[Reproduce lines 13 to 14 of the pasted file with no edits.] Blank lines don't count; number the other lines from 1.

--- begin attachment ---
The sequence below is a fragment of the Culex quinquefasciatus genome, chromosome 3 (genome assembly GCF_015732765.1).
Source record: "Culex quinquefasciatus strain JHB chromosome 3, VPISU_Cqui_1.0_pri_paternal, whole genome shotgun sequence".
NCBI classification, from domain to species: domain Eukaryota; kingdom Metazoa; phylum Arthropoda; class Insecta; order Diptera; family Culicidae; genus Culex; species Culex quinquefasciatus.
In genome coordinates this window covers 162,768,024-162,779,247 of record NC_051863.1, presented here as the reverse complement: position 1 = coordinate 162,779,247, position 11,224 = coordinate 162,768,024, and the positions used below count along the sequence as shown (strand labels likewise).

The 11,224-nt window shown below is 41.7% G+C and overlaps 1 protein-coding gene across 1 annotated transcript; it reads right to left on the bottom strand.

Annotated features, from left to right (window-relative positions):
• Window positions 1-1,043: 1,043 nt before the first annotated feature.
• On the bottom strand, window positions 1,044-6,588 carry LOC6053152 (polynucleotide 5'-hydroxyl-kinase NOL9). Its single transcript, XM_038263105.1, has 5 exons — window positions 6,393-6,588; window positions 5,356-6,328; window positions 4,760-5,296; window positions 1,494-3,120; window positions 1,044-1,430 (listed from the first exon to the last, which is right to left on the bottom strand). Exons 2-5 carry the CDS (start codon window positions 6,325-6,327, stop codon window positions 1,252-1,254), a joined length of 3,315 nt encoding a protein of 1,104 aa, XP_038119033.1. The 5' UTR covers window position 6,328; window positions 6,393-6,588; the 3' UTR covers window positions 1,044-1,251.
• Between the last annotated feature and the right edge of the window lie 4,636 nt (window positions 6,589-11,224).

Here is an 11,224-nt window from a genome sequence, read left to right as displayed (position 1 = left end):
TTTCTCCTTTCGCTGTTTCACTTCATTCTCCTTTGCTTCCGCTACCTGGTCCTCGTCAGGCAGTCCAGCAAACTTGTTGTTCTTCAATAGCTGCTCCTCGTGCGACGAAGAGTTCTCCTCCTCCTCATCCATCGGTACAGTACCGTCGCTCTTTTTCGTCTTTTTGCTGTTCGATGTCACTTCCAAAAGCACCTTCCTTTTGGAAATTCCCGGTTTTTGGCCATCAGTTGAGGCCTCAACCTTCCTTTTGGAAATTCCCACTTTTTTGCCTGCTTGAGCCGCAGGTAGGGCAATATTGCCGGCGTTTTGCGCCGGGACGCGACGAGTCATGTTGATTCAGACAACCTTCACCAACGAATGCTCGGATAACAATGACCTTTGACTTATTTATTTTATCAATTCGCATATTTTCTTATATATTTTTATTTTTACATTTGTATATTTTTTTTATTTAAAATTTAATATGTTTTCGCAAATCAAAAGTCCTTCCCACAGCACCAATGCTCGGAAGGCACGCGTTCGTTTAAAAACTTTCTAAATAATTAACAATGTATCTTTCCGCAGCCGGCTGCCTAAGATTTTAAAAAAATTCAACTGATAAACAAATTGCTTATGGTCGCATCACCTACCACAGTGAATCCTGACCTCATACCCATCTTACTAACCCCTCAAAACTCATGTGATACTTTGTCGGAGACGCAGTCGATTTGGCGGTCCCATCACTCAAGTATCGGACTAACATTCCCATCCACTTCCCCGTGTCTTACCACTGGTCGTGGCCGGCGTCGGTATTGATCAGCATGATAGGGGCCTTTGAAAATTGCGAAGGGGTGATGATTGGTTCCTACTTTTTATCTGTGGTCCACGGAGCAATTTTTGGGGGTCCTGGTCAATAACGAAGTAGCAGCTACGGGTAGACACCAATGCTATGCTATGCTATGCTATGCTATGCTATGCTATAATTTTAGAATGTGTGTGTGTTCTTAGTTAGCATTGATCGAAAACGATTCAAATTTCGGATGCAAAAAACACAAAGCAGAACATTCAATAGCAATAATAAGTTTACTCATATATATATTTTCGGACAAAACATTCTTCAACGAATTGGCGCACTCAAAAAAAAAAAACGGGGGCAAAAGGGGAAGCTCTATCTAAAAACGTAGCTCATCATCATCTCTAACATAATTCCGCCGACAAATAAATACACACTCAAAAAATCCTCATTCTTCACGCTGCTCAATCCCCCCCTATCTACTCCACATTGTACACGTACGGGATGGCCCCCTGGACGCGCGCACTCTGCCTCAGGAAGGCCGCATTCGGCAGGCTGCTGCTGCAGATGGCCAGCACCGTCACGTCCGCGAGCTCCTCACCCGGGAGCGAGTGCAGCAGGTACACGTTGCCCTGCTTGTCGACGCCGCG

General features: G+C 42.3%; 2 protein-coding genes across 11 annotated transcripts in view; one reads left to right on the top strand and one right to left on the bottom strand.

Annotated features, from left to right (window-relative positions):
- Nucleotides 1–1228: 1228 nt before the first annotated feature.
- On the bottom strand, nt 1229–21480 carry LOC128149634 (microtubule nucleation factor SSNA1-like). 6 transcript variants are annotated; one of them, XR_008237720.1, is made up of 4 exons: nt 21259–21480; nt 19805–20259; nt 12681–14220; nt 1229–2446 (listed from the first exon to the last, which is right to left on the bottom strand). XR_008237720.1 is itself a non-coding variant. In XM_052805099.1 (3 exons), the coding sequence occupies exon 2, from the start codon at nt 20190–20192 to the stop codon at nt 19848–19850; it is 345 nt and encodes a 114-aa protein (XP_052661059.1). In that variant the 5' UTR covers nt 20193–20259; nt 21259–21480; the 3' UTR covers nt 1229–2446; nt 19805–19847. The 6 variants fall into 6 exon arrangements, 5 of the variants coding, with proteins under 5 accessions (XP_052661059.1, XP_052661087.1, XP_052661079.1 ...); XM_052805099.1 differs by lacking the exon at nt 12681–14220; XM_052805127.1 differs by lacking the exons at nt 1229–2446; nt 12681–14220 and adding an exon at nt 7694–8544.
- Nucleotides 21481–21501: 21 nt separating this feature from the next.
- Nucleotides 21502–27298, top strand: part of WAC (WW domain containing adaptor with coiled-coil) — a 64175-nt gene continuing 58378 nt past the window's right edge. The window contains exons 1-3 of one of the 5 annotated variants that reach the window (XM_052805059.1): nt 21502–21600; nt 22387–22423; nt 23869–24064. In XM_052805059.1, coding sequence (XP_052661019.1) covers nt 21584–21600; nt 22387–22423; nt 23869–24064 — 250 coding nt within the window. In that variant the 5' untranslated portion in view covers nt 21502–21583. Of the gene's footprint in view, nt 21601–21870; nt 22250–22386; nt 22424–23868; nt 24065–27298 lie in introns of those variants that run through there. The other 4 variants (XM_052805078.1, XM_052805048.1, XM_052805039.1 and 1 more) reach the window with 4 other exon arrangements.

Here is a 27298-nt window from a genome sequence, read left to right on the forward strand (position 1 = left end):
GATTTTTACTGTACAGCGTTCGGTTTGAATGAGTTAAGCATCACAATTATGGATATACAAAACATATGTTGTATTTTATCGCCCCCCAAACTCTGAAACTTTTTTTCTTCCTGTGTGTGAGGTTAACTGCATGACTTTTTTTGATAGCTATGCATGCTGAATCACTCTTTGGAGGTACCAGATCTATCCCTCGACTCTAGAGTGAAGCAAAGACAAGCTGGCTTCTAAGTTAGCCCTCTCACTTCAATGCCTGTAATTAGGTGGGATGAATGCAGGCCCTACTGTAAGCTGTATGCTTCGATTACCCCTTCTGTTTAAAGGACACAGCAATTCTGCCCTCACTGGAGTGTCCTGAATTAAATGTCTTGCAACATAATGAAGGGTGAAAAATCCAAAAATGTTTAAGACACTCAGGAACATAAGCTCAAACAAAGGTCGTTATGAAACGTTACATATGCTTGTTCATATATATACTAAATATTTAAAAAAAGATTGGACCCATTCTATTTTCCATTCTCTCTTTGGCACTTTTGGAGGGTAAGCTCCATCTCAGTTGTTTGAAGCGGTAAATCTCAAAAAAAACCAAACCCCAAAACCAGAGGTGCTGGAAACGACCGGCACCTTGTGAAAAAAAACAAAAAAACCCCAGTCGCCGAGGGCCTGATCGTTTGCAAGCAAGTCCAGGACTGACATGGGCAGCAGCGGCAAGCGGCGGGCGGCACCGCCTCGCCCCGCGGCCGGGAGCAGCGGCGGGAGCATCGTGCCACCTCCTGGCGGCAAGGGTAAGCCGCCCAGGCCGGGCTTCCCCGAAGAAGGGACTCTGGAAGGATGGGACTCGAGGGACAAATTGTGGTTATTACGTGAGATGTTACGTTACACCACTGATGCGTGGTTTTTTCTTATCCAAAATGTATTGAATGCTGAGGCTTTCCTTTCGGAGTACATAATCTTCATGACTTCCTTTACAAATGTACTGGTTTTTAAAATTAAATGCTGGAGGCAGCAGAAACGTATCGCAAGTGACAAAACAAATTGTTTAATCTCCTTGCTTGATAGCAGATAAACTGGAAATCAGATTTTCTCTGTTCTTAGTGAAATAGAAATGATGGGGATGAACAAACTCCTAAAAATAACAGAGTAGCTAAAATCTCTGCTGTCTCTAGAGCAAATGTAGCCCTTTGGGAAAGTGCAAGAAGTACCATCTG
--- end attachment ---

Annotated features, from left to right (window-relative positions):
- Nucleotides 1–1228: 1228 nt before the first annotated feature.